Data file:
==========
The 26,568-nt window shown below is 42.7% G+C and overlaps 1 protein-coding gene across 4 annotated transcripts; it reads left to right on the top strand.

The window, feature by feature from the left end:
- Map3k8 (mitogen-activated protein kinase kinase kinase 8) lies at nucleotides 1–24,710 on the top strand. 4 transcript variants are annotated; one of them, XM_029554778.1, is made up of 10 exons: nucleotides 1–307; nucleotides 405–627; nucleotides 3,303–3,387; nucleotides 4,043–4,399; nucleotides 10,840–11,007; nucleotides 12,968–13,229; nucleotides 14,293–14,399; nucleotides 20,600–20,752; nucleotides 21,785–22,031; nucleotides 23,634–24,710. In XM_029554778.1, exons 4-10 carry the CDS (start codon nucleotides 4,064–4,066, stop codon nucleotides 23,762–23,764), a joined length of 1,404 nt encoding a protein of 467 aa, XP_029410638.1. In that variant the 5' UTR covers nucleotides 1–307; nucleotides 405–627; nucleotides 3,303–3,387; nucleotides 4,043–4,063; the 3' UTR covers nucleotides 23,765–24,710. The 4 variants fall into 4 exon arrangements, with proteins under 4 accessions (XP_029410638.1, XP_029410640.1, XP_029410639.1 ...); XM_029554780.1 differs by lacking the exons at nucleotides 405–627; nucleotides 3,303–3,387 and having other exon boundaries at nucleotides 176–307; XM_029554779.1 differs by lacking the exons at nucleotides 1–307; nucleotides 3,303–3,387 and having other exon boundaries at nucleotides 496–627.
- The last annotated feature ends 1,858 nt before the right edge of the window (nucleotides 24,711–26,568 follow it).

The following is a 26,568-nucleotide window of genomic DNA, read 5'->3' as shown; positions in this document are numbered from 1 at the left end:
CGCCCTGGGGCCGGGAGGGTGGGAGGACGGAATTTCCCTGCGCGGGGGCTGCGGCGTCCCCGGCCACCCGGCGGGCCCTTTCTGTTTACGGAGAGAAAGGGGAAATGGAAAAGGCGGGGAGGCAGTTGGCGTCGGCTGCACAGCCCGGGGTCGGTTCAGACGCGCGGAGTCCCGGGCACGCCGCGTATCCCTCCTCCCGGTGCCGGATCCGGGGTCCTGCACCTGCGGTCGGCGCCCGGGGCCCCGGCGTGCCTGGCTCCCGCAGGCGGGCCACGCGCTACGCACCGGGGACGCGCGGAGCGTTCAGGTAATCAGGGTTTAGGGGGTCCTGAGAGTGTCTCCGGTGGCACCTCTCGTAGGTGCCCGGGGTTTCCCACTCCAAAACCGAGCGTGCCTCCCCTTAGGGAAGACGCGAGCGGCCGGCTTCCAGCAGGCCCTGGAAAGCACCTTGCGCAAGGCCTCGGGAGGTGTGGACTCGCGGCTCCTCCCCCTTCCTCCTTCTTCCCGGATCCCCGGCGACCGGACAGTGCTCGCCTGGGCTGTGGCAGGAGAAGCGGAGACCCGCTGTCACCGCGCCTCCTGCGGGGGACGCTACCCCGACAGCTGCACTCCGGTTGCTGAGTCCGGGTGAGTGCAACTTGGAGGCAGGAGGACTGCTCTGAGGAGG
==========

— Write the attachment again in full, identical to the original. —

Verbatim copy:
The 26,568-nt window shown below is 42.7% G+C and overlaps 1 protein-coding gene across 4 annotated transcripts; it reads left to right on the top strand.

The window, feature by feature from the left end:
- Map3k8 (mitogen-activated protein kinase kinase kinase 8) lies at nucleotides 1–24,710 on the top strand. 4 transcript variants are annotated; one of them, XM_029554778.1, is made up of 10 exons: nucleotides 1–307; nucleotides 405–627; nucleotides 3,303–3,387; nucleotides 4,043–4,399; nucleotides 10,840–11,007; nucleotides 12,968–13,229; nucleotides 14,293–14,399; nucleotides 20,600–20,752; nucleotides 21,785–22,031; nucleotides 23,634–24,710. In XM_029554778.1, exons 4-10 carry the CDS (start codon nucleotides 4,064–4,066, stop codon nucleotides 23,762–23,764), a joined length of 1,404 nt encoding a protein of 467 aa, XP_029410638.1. In that variant the 5' UTR covers nucleotides 1–307; nucleotides 405–627; nucleotides 3,303–3,387; nucleotides 4,043–4,063; the 3' UTR covers nucleotides 23,765–24,710. The 4 variants fall into 4 exon arrangements, with proteins under 4 accessions (XP_029410638.1, XP_029410640.1, XP_029410639.1 ...); XM_029554780.1 differs by lacking the exons at nucleotides 405–627; nucleotides 3,303–3,387 and having other exon boundaries at nucleotides 176–307; XM_029554779.1 differs by lacking the exons at nucleotides 1–307; nucleotides 3,303–3,387 and having other exon boundaries at nucleotides 496–627.
- The last annotated feature ends 1,858 nt before the right edge of the window (nucleotides 24,711–26,568 follow it).

The following is a 26,568-nucleotide window of genomic DNA, read 5'->3' as shown; positions in this document are numbered from 1 at the left end:
CGCCCTGGGGCCGGGAGGGTGGGAGGACGGAATTTCCCTGCGCGGGGGCTGCGGCGTCCCCGGCCACCCGGCGGGCCCTTTCTGTTTACGGAGAGAAAGGGGAAATGGAAAAGGCGGGGAGGCAGTTGGCGTCGGCTGCACAGCCCGGGGTCGGTTCAGACGCGCGGAGTCCCGGGCACGCCGCGTATCCCTCCTCCCGGTGCCGGATCCGGGGTCCTGCACCTGCGGTCGGCGCCCGGGGCCCCGGCGTGCCTGGCTCCCGCAGGCGGGCCACGCGCTACGCACCGGGGACGCGCGGAGCGTTCAGGTAATCAGGGTTTAGGGGGTCCTGAGAGTGTCTCCGGTGGCACCTCTCGTAGGTGCCCGGGGTTTCCCACTCCAAAACCGAGCGTGCCTCCCCTTAGGGAAGACGCGAGCGGCCGGCTTCCAGCAGGCCCTGGAAAGCACCTTGCGCAAGGCCTCGGGAGGTGTGGACTCGCGGCTCCTCCCCCTTCCTCCTTCTTCCCGGATCCCCGGCGACCGGACAGTGCTCGCCTGGGCTGTGGCAGGAGAAGCGGAGACCCGCTGTCACCGCGCCTCCTGCGGGGGACGCTACCCCGACAGCTGCACTCCGGTTGCTGAGTCCGGGTGAGTGCAACTTGGAGGCAGGAGGACTGCTCTGAGGAGG